Feminae: Medieval Women and Gender Index

  • Title: Father pays a bribe to advance his son's career in the Church
  • Creator:
  • Description:

    A father is depicted bribing the abbot of a wealthy monastery to accept his son into the community. The abbot is taking hold of the child by both his arm and hair, perhaps as an indication of coercion. The father is holding a bag of money. The text says the boy, as an adult, became a priest. He used money and persuasion to become a bishop and then accepted bribes from those who sought to be ordained by him. This kind of crime was known as simony. The term was named after Simon Magus who tried to bribe Saint Peter to teach him how to perform miracles (Acts of the Apostles 8:9-24).

    Even when there was no bribe, a very young child was not supposed to be offered as an oblate, or an offering to God, to a monastic community; and he or she was not obligated to become a professed religious. The concern was that people entering monastic life make an informed choice and have a religious vocation. Nevertheless, the practice of placing child oblates in monasteries was common in the Early and High Middle Ages. Notable oblates include Saint Leoba and Hildegard of Bingen who entered an anchorhold (a monastic cell) with Jutta, her teacher, at the age of fourteen.

    Gratian’s collection known as the Decretum became the first text for the study of canon law at the newly-created universities in Bologna and Paris. This collection was supplemented with papal letters or decretals clarifying points of law or treating new problems. These texts were collected and, in turn, were studied at the universities. Students trained in canon law carried university teachings to local churches as they dealt with issues of doctrine and discipline. Lay people as well as clergy brought issues like the validity of marriages and the probate of wills to church courts at the diocesan level.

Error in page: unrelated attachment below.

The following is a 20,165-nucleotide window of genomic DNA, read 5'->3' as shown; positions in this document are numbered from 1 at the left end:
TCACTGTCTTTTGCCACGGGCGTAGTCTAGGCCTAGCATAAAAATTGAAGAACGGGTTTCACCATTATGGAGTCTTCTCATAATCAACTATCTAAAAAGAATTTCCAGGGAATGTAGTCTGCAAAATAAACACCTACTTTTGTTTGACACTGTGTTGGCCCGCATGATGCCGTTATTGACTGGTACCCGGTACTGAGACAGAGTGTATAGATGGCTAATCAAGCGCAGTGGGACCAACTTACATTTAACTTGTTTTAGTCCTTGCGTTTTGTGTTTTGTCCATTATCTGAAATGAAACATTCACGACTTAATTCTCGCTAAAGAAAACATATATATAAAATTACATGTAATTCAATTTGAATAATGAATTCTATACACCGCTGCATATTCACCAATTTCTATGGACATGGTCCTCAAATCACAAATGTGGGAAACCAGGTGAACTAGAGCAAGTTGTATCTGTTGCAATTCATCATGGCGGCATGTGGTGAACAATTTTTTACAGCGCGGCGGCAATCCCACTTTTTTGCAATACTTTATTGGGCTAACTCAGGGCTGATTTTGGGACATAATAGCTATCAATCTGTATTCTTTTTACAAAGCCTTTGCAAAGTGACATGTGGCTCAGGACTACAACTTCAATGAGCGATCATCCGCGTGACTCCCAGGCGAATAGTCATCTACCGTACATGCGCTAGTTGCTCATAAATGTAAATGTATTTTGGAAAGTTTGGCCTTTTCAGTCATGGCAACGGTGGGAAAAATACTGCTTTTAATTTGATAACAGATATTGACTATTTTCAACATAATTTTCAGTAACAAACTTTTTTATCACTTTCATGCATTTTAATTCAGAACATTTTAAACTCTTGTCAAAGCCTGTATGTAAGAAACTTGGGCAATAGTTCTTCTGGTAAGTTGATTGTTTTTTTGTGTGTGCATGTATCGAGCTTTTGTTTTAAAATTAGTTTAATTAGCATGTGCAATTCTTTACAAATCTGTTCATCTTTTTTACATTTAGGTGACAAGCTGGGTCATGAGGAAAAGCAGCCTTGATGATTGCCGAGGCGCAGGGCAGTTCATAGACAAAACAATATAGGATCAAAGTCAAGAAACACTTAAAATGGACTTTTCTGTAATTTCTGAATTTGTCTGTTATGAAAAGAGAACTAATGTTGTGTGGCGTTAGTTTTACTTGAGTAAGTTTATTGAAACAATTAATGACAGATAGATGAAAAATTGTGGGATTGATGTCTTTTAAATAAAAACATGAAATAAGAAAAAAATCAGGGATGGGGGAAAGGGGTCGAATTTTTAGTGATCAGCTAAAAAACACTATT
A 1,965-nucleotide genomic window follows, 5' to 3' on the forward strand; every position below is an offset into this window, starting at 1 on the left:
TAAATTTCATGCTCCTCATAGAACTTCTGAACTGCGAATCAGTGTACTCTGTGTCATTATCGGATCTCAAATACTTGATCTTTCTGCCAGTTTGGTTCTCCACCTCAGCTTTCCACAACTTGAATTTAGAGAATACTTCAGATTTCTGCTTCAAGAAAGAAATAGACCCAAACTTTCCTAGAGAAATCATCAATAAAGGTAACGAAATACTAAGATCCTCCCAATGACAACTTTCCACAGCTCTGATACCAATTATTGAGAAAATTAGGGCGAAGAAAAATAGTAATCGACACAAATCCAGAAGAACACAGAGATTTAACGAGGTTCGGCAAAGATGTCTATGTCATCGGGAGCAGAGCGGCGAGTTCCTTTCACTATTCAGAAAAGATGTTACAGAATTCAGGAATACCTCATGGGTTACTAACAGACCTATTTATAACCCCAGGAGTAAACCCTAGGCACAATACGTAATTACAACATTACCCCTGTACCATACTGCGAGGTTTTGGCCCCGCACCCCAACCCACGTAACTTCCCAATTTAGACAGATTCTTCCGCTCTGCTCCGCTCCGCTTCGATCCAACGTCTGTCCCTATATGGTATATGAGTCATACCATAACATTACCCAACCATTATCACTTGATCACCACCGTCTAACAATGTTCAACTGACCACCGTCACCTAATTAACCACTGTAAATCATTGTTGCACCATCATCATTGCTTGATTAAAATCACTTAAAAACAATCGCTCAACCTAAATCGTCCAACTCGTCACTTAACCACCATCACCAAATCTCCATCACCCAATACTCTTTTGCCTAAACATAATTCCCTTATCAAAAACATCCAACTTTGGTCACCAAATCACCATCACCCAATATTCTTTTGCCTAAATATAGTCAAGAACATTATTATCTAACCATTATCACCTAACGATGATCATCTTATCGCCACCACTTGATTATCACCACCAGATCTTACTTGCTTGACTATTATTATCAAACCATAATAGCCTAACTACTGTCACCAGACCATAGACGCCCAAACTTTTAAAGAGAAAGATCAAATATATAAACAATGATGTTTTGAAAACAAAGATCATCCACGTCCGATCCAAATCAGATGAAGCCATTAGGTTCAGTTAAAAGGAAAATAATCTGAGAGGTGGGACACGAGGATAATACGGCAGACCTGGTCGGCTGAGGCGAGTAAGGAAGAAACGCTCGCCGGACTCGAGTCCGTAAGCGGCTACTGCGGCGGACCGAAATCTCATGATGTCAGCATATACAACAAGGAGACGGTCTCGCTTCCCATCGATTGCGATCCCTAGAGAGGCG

• Source: Wikimedia Commons
  • Rights: Public Domain
  • Subject (See Also): Canon Law Monasticism Oblates Simony
  • Geographic Area: France
  • Century: 12
  • Date: 1175-1200
  • Related Work:

    See other pages from the Douai Decretum with illuminations:

    See illustrations of the simony scene from other manuscripts of the Decretum:
    Beaune, Bibl. mun., ms. 0005, f. 075v: http://initiale.irht.cnrs.fr/decors/decors.php?imageInd=1&id=32692
    Reims, BM, ms. 0679, f. 073: http://initiale.irht.cnrs.fr/decors/decors.php?id=56032&indexCourant=10

  • Current Location: Douai, Bibliothèque Marceline Desbordes-Valmore, 590, fol. 59v
  • Original Location: Anchin (Nord), Monastery of St. Sauveur et St. André, a male Dominican house
  • Artistic Type (Category): Digital Images; Manuscript Illuminations;
  • Artistic Type (Material/Technique): Vellum (parchment); Tempera; Gold; Ink
  • Donor:
  • Height/Width/Length(cm): 46/31/
  • Inscription:
  • Related Resources: Brundage, James A. Medieval Canon Law. Longman, 1995;
    De Jong, Mayke. In Samuel's Image: Child Oblation in the Early Medieval West. Brill, 1996;
    Illuminating the Law: Legal Manuscripts in Cambridge Collections. Edited by Susan L'Engle and Robert Gibbs. Harvey Miller, 2001;
    Peters, Greg. "Offering Sons to God in the Monastery: Child Oblation, Monastic Benevolence, and the Cistercian Order in the Middle Ages." Cistercian Studies Quarterly 38, 3 (2003): 285-295;